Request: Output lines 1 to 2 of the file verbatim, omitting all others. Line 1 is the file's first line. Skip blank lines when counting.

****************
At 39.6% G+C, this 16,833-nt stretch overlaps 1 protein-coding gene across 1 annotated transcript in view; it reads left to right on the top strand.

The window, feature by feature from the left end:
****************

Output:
At 39.6% G+C, this 16,833-nt stretch overlaps 1 protein-coding gene across 1 annotated transcript in view; it reads left to right on the top strand.

The window, feature by feature from the left end: